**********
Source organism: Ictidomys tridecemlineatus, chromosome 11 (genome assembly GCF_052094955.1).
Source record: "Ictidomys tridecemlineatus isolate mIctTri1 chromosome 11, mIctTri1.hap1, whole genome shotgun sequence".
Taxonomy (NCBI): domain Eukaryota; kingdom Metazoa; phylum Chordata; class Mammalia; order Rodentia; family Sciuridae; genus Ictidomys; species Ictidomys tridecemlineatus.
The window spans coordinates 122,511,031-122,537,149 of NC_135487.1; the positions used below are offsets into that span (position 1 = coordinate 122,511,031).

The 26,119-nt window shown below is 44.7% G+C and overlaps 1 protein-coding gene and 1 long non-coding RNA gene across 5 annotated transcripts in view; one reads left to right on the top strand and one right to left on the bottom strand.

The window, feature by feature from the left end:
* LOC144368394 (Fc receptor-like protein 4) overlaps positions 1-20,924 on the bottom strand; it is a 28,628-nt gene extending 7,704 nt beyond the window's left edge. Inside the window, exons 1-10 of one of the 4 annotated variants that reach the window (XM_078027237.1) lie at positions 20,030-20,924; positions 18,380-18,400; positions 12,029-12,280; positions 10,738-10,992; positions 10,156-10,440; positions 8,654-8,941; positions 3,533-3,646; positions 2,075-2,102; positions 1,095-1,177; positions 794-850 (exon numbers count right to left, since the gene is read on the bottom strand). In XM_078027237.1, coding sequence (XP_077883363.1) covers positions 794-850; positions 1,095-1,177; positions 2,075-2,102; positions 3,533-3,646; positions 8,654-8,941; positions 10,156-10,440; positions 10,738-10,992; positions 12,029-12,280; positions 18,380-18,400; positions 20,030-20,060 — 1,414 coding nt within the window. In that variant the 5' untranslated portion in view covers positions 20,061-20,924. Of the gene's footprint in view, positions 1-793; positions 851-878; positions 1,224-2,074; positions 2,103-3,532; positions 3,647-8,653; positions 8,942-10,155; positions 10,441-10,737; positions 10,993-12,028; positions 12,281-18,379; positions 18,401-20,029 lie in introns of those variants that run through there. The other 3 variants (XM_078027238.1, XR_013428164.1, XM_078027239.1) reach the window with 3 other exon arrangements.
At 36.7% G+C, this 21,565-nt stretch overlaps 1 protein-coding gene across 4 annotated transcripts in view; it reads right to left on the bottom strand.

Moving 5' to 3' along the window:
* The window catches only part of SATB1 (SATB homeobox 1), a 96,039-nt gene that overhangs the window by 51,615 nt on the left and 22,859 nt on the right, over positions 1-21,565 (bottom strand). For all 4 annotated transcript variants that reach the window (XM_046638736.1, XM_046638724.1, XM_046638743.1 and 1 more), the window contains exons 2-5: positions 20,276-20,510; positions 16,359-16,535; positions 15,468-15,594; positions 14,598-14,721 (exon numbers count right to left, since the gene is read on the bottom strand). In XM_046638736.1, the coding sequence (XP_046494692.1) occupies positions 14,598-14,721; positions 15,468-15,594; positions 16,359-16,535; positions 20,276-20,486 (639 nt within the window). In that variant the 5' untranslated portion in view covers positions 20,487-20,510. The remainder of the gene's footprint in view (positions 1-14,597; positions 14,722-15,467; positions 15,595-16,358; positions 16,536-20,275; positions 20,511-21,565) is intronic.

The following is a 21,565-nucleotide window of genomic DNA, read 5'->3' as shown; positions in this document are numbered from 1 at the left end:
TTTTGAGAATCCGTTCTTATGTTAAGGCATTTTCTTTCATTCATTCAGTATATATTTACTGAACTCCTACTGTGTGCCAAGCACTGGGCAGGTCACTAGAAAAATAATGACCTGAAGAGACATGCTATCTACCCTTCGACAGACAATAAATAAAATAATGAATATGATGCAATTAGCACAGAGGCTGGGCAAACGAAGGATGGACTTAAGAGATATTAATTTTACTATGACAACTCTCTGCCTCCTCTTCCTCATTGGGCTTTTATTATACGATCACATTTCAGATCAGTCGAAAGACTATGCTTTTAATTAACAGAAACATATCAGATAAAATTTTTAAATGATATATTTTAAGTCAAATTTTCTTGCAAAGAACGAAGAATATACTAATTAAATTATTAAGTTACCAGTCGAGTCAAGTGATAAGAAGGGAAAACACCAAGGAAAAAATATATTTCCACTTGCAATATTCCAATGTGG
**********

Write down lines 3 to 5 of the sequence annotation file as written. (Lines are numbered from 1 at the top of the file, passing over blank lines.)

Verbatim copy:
Taxonomy (NCBI): domain Eukaryota; kingdom Metazoa; phylum Chordata; class Mammalia; order Rodentia; family Sciuridae; genus Ictidomys; species Ictidomys tridecemlineatus.
The window spans coordinates 122,511,031-122,537,149 of NC_135487.1; the positions used below are offsets into that span (position 1 = coordinate 122,511,031).

The 26,119-nt window shown below is 44.7% G+C and overlaps 1 protein-coding gene and 1 long non-coding RNA gene across 5 annotated transcripts in view; one reads left to right on the top strand and one right to left on the bottom strand.